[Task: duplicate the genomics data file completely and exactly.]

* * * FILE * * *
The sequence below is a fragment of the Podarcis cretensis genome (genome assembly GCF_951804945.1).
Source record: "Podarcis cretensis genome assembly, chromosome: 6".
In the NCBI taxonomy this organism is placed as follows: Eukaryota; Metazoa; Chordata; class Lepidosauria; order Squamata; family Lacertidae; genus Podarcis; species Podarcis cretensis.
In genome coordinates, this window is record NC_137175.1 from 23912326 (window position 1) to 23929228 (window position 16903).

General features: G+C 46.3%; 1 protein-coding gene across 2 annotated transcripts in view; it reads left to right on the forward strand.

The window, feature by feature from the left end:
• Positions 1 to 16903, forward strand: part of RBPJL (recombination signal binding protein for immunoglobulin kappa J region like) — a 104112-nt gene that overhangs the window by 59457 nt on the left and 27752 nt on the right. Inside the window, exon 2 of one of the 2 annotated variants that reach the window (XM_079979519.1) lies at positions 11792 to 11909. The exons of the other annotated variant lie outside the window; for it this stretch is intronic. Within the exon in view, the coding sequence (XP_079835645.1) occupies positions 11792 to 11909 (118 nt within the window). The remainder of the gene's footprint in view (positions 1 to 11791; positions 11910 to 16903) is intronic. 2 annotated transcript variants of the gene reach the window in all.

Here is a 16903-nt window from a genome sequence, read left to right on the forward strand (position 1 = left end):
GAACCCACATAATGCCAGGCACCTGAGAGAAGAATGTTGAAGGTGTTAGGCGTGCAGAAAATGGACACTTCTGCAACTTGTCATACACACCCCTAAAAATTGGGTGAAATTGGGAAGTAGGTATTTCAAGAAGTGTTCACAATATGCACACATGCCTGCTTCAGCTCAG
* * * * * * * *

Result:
The sequence below is a fragment of the Podarcis cretensis genome (genome assembly GCF_951804945.1).
Source record: "Podarcis cretensis genome assembly, chromosome: 6".
In the NCBI taxonomy this organism is placed as follows: Eukaryota; Metazoa; Chordata; class Lepidosauria; order Squamata; family Lacertidae; genus Podarcis; species Podarcis cretensis.
In genome coordinates, this window is record NC_137175.1 from 23912326 (window position 1) to 23929228 (window position 16903).

General features: G+C 46.3%; 1 protein-coding gene across 2 annotated transcripts in view; it reads left to right on the forward strand.

The window, feature by feature from the left end:
• Positions 1 to 16903, forward strand: part of RBPJL (recombination signal binding protein for immunoglobulin kappa J region like) — a 104112-nt gene that overhangs the window by 59457 nt on the left and 27752 nt on the right. Inside the window, exon 2 of one of the 2 annotated variants that reach the window (XM_079979519.1) lies at positions 11792 to 11909. The exons of the other annotated variant lie outside the window; for it this stretch is intronic. Within the exon in view, the coding sequence (XP_079835645.1) occupies positions 11792 to 11909 (118 nt within the window). The remainder of the gene's footprint in view (positions 1 to 11791; positions 11910 to 16903) is intronic. 2 annotated transcript variants of the gene reach the window in all.

Here is a 16903-nt window from a genome sequence, read left to right on the forward strand (position 1 = left end):
GAACCCACATAATGCCAGGCACCTGAGAGAAGAATGTTGAAGGTGTTAGGCGTGCAGAAAATGGACACTTCTGCAACTTGTCATACACACCCCTAAAAATTGGGTGAAATTGGGAAGTAGGTATTTCAAGAAGTGTTCACAATATGCACACATGCCTGCTTCAGCTCAG